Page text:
It was United’s one and only meaningful foray forward all half, and would be one of two meaningful forays forward all game. Needless to say, that second foray would result in their second goal.
But first, the half-time break.
One of the things that’s defined Chelsea’s 2017-18 has been inconsistency, not just from game to game, but within games themselves, from half to half or even minute to minute. On Sunday, it was the half-to-half variety that popped up, with Chelsea looking a much-changed side after the break, but not for the better.
Gone was the first-half’s impetus and drive going forward — and surely this was not a tactical instruction with Chelsea in desperate need of three points and Conte more than willing to go for it as evidenced by his eventual substitutions — Chelsea instead sat back and allowed United to slowly but surely grow into the game and start asserting themselves. As the highest paid team in the world, they would always have the quality to do so, but Chelsea letting them get to that point so easily was very frustrating.
Of course, had Chelsea taken advantage of a couple early counters, the story would’ve unfolded differently. Morata and Alonso both had shots blocked, although on the latter, Eden Hazard would’ve been much better served creating for himself rather than a teammate. For Hazard, this was a constant issue in this game, strangely reluctant to take on his man 1-v-1 and choosing to pass instead of shoot almost every single time. These aren’t new issues/qualities for Hazard’s game, but today they popped up at the worst possible time. For a player looking to make that final step in his development, his performances this week against Barcelona and Manchester United show that there is some ways to go yet.
And then, disaster. Just one breakdown, as against Barcelona, paid for dearly.
As Lukaku drifted wide, Jesse Lingard, who had been introduced in place of Martial a few minutes earlier, drifted in. His previous marker, Drinkwater warned Christensen of the upcoming danger, but the centre-back was apparently too busy watching the play unfold. Lingard ghosted behind him and as allowed to freely attack Lukaku’s cross. Unlocking Lingard has been one of Mourinho’s more obvious successes at Manchester United, and the local kid repaid the faith once again. United had completed the comeback slowly, methodologically but almost unerringly, and now all they had to do was see out a one-goal advantage, which is Mourinho’s specialty. Or at least used to be.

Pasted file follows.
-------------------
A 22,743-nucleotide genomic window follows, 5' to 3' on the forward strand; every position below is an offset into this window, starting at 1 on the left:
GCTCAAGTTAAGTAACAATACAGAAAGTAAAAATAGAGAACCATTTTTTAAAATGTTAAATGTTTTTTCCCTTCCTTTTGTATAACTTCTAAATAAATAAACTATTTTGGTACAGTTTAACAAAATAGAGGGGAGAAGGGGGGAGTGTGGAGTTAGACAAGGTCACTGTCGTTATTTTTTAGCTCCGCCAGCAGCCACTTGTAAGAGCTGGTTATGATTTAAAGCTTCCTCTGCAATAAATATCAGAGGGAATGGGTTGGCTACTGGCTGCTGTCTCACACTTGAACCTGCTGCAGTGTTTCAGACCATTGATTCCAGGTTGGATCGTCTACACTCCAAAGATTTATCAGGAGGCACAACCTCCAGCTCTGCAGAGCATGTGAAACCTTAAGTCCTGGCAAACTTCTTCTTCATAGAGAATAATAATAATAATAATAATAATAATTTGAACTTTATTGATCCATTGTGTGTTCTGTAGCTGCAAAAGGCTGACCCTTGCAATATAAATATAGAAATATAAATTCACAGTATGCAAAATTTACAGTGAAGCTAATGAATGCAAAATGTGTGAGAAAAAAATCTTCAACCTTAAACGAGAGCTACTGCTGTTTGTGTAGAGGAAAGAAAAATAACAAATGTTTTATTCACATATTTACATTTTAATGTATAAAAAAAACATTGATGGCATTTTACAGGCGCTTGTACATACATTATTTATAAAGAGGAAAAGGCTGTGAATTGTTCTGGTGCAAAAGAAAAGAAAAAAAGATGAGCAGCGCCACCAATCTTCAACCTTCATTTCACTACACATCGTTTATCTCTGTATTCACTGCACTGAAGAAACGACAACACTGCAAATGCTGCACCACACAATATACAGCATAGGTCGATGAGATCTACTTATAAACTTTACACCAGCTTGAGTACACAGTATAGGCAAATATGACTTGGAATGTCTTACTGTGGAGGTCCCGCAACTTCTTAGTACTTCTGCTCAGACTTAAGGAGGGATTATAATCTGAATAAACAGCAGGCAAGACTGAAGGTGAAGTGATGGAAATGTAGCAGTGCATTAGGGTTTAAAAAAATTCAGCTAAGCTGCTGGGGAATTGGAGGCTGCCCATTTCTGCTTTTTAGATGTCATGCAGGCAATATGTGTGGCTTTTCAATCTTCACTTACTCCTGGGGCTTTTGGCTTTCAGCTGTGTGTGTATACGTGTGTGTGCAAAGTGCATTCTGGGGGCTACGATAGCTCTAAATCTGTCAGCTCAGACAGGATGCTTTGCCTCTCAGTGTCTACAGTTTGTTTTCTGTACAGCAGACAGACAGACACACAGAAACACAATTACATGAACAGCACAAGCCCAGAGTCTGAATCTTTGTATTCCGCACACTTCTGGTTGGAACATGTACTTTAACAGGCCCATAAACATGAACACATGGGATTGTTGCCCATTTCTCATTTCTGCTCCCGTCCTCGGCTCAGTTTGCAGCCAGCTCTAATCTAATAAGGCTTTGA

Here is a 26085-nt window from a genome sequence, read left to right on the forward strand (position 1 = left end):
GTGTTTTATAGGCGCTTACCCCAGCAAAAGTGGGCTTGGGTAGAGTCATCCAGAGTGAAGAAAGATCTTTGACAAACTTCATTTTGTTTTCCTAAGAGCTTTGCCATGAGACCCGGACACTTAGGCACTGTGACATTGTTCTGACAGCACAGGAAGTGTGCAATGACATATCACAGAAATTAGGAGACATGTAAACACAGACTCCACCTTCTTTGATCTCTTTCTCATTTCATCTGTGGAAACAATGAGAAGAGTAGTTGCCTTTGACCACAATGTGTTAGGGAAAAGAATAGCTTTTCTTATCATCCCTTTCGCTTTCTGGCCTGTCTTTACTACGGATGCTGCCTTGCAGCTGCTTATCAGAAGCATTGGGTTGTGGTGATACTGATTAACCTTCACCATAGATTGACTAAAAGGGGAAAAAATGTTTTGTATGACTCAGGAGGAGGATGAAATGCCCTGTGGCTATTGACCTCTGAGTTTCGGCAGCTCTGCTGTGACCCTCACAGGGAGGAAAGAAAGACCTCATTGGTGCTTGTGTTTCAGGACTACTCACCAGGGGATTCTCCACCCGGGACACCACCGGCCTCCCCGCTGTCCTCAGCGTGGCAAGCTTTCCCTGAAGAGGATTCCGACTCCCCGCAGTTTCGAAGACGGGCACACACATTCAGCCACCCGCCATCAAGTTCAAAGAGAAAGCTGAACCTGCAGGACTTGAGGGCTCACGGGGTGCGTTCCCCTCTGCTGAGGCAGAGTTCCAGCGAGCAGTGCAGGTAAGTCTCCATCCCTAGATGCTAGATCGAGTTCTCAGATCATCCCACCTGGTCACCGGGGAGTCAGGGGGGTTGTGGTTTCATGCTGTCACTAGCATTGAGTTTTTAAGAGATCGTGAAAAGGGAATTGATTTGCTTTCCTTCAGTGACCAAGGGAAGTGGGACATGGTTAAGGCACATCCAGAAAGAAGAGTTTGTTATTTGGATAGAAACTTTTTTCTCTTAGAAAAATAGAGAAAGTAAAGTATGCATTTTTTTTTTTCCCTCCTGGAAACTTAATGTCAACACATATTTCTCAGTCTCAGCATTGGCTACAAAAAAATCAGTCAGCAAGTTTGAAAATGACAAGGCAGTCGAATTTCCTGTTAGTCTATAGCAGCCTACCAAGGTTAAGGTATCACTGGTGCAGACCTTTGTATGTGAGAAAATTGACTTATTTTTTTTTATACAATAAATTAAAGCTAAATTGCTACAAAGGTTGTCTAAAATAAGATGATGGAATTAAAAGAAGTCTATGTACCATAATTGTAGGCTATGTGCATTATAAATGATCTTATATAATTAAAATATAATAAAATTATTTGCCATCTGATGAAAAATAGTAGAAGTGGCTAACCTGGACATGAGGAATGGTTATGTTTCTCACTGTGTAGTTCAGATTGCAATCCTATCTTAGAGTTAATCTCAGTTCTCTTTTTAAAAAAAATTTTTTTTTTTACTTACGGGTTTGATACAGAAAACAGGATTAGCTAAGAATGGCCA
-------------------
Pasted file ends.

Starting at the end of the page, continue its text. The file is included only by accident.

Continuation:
Conte range the changes and tried something new. Hazard, having disappeared shortly after the whistle to start the second-half had already made way for Pedro, and he was soon joined by both Olivier Giroud and Cesc Fàbregas, with Victor Moses and Danny Drinkwater, respectively, making way. Chelsea was back in a 4-2-4 for the first time since the start of Conte’s tenure to chase the equalizer.
Mourinho responded by putting on another center back (Bailly for Alexis) and was more than happen to let the game devolve into a attack-vs-defence exercise. As it often happens in mid-game tactical switches, Chelsea did not look coherent in their new setup while United were defending with their lives, loads of “tactical” fouls (Martin Atkinson continuing to sleep on the job), and plenty of time wasting.
And yet, Chelsea still found the equalizer, and it came off the boot of the much-maligned Alvaro Morata, who simply couldn’t buy a goal that wasn’t with his head. Except the linesman was flagging and there was no VAR to overturn the very harsh call. And so the game ended without a point for Chelsea.
For the first time since Matchday 8, Chelsea find themselves out of the top four and looking up with widening eyes as the gap is likely to grow even large next weekend with a trip to the Etihad to get schooled by Manchester City looming.
Chelsea have 10 matches remaining this season to get back into the top four. This will not be easy. Today’s result may have been expected — not many teams win at Old Trafford, not even Chelsea — but the manner of it was still very disappointing, even more so than Barcelona’s comeback on Tuesday.
Chelsea have now taken just 8 points from the 7 league games played since the turn of the year. We’re going to have to snap out of this bad moment, and snap out of it quickly if we are to meeting minimum expectations for the season and finish in the top four.